44. New guidelines for doctors from the National Institute of Clinical Excellence (NICE) say they should tell patients to use honey first when they have a cough. This is based on 3 studies that showed honey reduces symptoms by 2 points on a 7 point scale. Honey and over-the-counter medicines should be the first line of treatment for most people with coughs, new guidelines recommend.  Antibiotic resistance This is intended to help tackle the problem of antibiotic resistance. Overusing antibiotics is making infections harder to treat, by creating drug-resistant superbugs.  A hot drink of milk and honey is a very effective remedy for a sore throat.  And honey can be combined also with lemon and ginger for coughs and a sore throat.   Patients are advised to use honey and over-the-counter medicines containing pelargonium, guaifenesin or dextromethorphan and wait for symptoms to improve, before going to a GP.  Most coughs are caused by viruses, which cannot be trea...
  45. NOTE: Anyone sighting an Asian hornet on the UK mainland must report it to the National Bee Unit at this email: alertnonnative@ceh.ac.uk and they will decide what action to take.  Judith Norman, the first volunteer from the mainland to go to help Jersey Beekeepers deal with overwhelming number of calls about Asian Hornets on the island, has written a blog about it:  20 August 2018 Earlier this month, Diane Roberts sent an email suggesting that beekeepers go to help out in Jersey because the Asian hornets were multiplying at such a rate that local beekeepers were swamped with the workload. At first, I felt awfully noble dashing to their rescue, but I have a confession to make: it turned out to be the most fun I have had in ages. I got thoroughly hooked on the thrill of the chase, as well as the camaraderie of working alongside like-minded people who enjoyed using their wits to overcome every type of obstacle one could imagine. Locating the nests was our only task; as s...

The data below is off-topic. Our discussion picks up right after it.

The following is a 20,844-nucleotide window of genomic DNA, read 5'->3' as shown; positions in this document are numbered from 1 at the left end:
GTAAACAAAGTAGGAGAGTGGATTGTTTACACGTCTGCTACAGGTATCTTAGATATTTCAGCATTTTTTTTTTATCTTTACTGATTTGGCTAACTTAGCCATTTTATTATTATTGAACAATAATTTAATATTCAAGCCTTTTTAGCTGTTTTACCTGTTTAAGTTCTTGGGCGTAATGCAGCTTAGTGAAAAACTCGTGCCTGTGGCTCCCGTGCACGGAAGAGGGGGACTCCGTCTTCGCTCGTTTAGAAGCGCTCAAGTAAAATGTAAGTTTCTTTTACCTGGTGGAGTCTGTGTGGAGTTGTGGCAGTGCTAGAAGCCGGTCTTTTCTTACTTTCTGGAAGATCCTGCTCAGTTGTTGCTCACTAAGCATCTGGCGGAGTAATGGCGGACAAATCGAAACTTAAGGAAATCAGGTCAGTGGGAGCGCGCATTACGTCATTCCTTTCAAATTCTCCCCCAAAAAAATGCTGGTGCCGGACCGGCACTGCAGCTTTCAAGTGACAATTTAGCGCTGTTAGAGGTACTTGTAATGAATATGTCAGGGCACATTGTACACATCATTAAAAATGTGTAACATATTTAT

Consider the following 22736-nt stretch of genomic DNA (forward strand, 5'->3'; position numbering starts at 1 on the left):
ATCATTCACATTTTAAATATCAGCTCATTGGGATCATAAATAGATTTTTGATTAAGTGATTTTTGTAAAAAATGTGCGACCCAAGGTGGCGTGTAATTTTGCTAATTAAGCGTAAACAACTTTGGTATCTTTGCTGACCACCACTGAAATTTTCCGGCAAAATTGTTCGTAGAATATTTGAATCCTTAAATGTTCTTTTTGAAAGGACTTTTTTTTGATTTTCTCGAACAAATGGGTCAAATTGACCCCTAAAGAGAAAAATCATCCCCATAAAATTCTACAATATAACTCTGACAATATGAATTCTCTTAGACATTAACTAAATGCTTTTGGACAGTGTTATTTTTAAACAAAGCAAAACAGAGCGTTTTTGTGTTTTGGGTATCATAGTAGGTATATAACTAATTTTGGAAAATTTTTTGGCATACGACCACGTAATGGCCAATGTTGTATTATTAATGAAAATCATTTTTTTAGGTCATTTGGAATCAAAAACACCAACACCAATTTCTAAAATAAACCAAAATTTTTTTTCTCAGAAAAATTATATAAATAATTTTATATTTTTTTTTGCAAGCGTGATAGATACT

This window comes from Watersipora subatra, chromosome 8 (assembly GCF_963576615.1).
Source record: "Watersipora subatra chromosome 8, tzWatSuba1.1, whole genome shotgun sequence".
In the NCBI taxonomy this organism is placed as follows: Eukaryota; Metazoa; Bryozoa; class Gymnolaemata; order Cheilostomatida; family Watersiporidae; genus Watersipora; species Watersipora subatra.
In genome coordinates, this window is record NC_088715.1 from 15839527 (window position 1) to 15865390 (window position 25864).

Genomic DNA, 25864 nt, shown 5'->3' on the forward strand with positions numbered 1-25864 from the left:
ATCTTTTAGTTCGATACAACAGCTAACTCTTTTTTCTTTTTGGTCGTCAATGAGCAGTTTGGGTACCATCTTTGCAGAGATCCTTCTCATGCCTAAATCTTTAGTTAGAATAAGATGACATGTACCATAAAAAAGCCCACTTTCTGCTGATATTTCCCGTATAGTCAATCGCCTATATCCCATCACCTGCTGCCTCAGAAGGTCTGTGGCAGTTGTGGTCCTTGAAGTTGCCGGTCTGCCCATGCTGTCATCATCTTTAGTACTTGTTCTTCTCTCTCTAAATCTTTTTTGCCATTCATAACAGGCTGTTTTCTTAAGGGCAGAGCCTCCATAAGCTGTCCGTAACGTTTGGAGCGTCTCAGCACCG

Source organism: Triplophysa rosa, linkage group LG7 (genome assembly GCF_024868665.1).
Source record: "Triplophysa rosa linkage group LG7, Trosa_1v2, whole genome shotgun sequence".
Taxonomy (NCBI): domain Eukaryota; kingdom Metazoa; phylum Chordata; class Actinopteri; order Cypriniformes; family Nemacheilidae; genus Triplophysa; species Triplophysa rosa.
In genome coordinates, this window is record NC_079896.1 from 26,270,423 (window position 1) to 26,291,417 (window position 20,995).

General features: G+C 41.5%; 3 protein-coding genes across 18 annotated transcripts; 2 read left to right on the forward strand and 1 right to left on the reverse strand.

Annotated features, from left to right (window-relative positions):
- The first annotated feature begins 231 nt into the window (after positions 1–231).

46. Saturday 18th August 2018          The British Beekeepers Association ( BBKA) which represents more than 25,000 beekeepers is celebrating National Honeybee Awareness Day on August 18th by asking the public to make sure they plant for pollinators. The recent hot, dry weather has stressed bees as plants dried up and stopped producing nectar and pollen. Plants that traditionally help pollinators at this time of year are Asters, Michaelmas Daisy, Catmint, Cosmos, Ox-eye Daisies and Goldenrod. Climbers include Autumn Clematis , Black-eyed Susan Vine, Common Ivy and Passion Flower. Honeybee on Passion Flower You can help in the early part of next year to make sure that all pollinators have a good start by planting Cyclamen, Hellebore, Snowdrops, Winter Crocus,  Winter Jasmine, Winter honeysuckle, and Winter Flowering Cherry.   If you would like to support honeybees you can Adopt a Beehive with the BBKA near you and sup...